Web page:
Failures bring violence to Britain's streets, writes Dr RAKIB EHSAN

Failures that have led to toxic feuds from faraway lands bring violence to Britain’s streets… The harmony between different communities must be nurtured, or it risks crumbling away, writes Dr RAKIB EHSAN

Dr Rakib Ehsan – Supplied Dr Rakib Ehsan is a researchanalyst specialising in socialcohesion, institutional trust andpublic security

Great Britain has become used to occasional flashes of public disorder and even rioting in recent years.

But seeing a 200-strong mob of masked Muslim men surrounding a Hindu temple in Smethwick, near Birmingham, this week was more than shocking — it was terrifying.

As the group screamed ‘Allahu Akbar!’ outside the sacred site, dozens of police in riot gear struggled to keep order. Bottles and fireworks were thrown and at least one knife-carrying man was arrested.

This was only the most recent clash in the Midlands between hardline Hindus and Muslims.

Leicester, some 50 miles from Smethwick, has witnessed similar violence over the past month or so, with gangs of Muslim men attacking Hindu-owned property; mobs of Hindu men carrying weapons and chanting in the streets; and even unconfirmed reports of a Muslim man burning a Hindu flag.


At least 25 officers and a police dog were injured in violent clashes in Leicester last weekend.

What on earth is going on?

The violence seems to have been sparked following a cricket match in August between India and Pakistan in Dubai, after which India fans gathered in Leicester screaming ‘Pakistan Murdabad!’ (‘Death to Pakistan!’)

The clashes have continued throughout September, and some 47 people have now been arrested in Leicester.

Clash at a Hindu temple in Birmingham is shown. A 200-strong mob of masked Muslim men surrounding a Hindu temple in Smethwick

That city was once held up as a paragon of social cohesion, a model for British multi-culturalism. But cracks are beginning to appear in this cheery narrative.

Indeed, the situation there is now extremely serious, and could prove deadly soon.

I’m of Bangladeshi Muslim origin, so I know very well how deeply migrants and their immediate successors have enriched British life — and how people of all faiths and none can thrive in this country.

Britain remains the world’s most successful example of a multi-ethnic, religiously diverse democracy, and we should all be proud of that. But the harmony between different communities must be nurtured, or it risks crumbling away.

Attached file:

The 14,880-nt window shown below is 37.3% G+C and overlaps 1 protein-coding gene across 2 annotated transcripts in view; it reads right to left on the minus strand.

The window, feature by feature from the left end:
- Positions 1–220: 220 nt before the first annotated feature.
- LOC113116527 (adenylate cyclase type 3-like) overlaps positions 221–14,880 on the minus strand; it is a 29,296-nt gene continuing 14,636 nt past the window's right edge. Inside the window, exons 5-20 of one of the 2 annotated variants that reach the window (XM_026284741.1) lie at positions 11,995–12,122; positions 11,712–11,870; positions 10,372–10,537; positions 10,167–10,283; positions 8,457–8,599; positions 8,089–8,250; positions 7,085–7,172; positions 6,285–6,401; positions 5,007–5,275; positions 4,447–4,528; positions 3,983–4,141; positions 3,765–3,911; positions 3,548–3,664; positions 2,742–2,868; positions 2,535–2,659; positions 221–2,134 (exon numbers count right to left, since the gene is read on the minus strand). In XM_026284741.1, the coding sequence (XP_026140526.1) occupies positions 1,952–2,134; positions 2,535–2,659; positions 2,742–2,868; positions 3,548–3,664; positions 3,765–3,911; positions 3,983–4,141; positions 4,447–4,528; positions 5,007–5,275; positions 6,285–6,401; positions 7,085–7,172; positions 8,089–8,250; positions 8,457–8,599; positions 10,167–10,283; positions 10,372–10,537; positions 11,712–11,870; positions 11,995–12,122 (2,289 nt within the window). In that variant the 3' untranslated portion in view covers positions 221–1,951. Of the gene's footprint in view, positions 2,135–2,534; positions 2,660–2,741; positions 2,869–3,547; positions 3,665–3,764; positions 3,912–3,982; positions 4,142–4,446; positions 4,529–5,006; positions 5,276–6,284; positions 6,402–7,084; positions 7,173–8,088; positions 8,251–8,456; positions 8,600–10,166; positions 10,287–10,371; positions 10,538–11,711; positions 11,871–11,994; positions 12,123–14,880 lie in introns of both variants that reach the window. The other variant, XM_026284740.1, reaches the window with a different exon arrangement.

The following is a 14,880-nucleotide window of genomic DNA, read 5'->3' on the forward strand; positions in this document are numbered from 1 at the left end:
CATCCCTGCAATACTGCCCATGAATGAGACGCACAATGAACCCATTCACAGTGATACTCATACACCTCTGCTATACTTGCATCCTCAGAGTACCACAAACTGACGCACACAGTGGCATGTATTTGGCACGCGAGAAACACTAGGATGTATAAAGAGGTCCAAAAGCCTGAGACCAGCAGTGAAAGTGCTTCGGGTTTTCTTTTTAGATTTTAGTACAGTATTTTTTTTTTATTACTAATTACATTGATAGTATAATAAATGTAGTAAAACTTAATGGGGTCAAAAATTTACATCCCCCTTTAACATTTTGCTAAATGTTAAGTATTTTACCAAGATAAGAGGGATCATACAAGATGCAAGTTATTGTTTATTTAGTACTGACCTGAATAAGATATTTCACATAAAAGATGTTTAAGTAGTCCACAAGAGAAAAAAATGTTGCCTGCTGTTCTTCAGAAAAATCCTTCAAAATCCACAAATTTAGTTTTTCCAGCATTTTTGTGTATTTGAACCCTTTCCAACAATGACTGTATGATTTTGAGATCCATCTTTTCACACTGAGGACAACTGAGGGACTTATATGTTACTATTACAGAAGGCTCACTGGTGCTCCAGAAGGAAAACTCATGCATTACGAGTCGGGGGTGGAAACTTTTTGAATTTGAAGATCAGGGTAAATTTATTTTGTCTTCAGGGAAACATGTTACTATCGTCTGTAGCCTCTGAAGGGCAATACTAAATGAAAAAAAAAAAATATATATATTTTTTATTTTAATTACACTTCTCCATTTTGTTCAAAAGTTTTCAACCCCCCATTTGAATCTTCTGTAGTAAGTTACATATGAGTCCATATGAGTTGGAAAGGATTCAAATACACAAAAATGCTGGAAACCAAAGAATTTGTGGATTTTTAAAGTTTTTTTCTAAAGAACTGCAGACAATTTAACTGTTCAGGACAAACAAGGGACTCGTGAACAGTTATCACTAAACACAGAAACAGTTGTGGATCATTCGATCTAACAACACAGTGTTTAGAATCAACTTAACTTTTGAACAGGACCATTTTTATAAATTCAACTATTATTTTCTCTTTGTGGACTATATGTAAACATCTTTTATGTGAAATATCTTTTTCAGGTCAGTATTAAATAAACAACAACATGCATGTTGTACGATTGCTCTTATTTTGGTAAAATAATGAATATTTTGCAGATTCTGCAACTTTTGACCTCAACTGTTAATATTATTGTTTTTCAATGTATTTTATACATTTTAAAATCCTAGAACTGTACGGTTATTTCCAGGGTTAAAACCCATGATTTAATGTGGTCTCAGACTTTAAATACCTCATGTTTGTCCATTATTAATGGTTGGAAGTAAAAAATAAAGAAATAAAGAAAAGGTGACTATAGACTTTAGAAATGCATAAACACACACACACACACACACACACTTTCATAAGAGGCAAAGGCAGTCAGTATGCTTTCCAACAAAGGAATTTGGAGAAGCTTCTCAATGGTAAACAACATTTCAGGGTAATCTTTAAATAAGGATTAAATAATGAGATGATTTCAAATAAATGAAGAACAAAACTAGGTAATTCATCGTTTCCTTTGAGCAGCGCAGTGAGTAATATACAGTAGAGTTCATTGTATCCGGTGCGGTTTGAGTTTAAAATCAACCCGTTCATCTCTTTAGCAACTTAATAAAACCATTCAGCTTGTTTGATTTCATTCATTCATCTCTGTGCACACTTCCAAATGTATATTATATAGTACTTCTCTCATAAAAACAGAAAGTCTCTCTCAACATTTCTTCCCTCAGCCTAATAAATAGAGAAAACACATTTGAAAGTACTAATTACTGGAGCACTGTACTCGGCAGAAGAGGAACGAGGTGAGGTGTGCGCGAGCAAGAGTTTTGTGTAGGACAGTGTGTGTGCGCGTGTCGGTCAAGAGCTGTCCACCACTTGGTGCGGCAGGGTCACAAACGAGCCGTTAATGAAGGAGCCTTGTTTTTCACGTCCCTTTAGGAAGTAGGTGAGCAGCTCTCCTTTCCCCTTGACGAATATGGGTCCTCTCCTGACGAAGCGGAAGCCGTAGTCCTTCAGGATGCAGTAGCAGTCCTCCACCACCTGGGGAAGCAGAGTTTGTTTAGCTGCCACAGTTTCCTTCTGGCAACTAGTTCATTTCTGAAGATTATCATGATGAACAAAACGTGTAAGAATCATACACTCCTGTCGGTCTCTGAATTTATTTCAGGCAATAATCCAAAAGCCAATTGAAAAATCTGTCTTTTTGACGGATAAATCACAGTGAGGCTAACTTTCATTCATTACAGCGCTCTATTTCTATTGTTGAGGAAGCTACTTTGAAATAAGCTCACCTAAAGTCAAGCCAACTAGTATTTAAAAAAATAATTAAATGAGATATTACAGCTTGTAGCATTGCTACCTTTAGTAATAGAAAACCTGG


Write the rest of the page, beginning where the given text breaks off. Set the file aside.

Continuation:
For years — including for my PhD — I have studied the best means of helping people from ethnic minorities integrate into British life.

My current research is even more timely: I am examining the ideologies that threaten cohesion in Britain, including home-grown extremism and foreign-inspired sectarianism.

Both of these, sadly, appear to have been on ugly display in Leicester and Smethwick.

The fact is that ultra-religious identity politics — not to mention political grievances on the other side of the world — have gained a foothold in British cities, with increasingly alarming results. Unless we take drastic action to staunch this poison, it will spread.

In Luton, where I grew up, such tensions are never far from the surface. Back in 2009, I watched as angry scenes flared during a parade for the Royal Anglian Regiment.

These soldiers, who had gallantly served in Iraq, were branded the ‘butchers of Basra’ by an angry crowd of largely Muslim young men.

The far-Right English Defence League (EDL) was formed in the aftermath of these unpleasant scenes: for a time, it seemed as if my beloved Luton might spiral out of control.

Order was eventually restored there, thank goodness. But the question now is: why have political differences that fester thousands of miles away erupted into violence in Britain?

There is no doubt that, as police have warned, fake news on social media is playing a crucial part — with claims of ‘hate incidents’ used to whip people up into a state of fury on both sides.